3. Liaison - consists of interaction with other managers of external
organisations, for example to establish a sales contract with a
customer. He acts as a representative of the organisation.
1.Monitor - seeks and receives wide variety of special
information. Nerve centre of internal and external
information about the org.
2.Disseminator - transmit that information to members of the
organisation or subordinates.
3.Spokesman - transmit the information to the outsiders about the
org’s plans, polices, actions, results, etc.
1.Entrepreneur - searches organisation and its environment
for opportunities. Initiating projects in the
org and bring about change.
2.Disturbance Handler - takes the corrective action when org
faces unexpected disturbances. Also, in
3.Resource Allocator - allocates resources of all kinds for the org.
4.Negotiator - represents the organisation for major
TYPES or LEVELS OF MANAGERS
•These are responsible for the work of others
•They direct employees but they do not supervise other managers
•They are often called supervisors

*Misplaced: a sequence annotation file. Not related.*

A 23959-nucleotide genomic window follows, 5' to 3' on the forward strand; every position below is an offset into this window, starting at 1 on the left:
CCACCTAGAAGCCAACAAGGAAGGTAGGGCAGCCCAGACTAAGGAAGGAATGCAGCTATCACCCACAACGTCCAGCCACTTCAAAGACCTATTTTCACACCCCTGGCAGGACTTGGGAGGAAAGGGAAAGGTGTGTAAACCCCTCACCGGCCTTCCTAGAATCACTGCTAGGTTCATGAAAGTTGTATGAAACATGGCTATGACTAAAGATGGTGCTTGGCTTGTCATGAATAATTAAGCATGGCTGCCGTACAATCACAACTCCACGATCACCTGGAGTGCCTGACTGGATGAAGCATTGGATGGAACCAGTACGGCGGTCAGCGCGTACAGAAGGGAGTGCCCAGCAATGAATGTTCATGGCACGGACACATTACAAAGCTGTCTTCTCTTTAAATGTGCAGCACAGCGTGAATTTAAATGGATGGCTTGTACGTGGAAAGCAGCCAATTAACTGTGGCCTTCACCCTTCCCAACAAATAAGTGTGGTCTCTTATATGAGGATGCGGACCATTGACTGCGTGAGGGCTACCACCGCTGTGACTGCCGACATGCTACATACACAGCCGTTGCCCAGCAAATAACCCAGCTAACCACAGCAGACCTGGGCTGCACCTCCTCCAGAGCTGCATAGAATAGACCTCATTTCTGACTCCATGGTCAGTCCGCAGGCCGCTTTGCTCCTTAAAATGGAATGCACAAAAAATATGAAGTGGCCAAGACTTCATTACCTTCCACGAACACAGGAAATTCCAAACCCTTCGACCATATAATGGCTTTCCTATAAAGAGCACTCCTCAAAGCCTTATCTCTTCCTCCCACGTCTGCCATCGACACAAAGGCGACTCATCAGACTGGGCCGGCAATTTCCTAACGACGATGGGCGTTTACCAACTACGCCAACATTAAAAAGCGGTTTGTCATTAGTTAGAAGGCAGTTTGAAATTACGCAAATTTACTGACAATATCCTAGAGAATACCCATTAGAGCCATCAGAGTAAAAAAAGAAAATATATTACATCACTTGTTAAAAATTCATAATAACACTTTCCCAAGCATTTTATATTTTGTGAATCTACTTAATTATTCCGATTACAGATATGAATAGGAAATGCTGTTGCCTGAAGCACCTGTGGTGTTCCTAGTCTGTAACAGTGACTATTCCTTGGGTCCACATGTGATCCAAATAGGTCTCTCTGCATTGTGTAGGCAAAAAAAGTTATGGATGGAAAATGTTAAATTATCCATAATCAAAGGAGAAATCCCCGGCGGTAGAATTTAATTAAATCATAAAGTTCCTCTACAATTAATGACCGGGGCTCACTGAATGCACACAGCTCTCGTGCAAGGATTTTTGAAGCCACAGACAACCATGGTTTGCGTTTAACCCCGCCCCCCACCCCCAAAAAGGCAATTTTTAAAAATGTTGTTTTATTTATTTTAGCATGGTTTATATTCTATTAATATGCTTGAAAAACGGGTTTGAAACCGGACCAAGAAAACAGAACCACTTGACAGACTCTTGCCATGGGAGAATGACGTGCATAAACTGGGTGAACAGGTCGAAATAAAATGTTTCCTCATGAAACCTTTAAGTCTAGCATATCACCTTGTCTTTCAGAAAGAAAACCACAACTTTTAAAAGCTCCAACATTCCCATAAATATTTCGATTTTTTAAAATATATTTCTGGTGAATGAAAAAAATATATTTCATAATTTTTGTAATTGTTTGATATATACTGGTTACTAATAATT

•Their duties include evaluation of day-to-day performance indicators, such as
volume produced, quality control, inventory and preventive maintenance.
•Examples of such are: sales manager, foreman or production supervisor in a
manufacturing plant, clerical supervisor in a large plant.
•Can include more than one level in an org.
•These direct first line managers the activities that implement their orgnal
polices and to balance the demands of their managers with the capacity of their
•This level is the prime training ground for executives and is at the centre of
•Examples are: general manager, plant manager, operations superintended
TOP OR EXECUTIVE MANAGERS
• These are responsible for interacting with
representatives of the external environment and
establish the goals of the org, its plans,
strategies, broad operating polices and
• Typical examples are President, CEO or COO-
Chief Operating Officer, Executive vice
president, senior vice president and vice
DISTRIBUTION OF TIME PER ACTIVITY BY
•Executive manager spends much time on issues of planning and change
which concern overall policy and strategy formulation.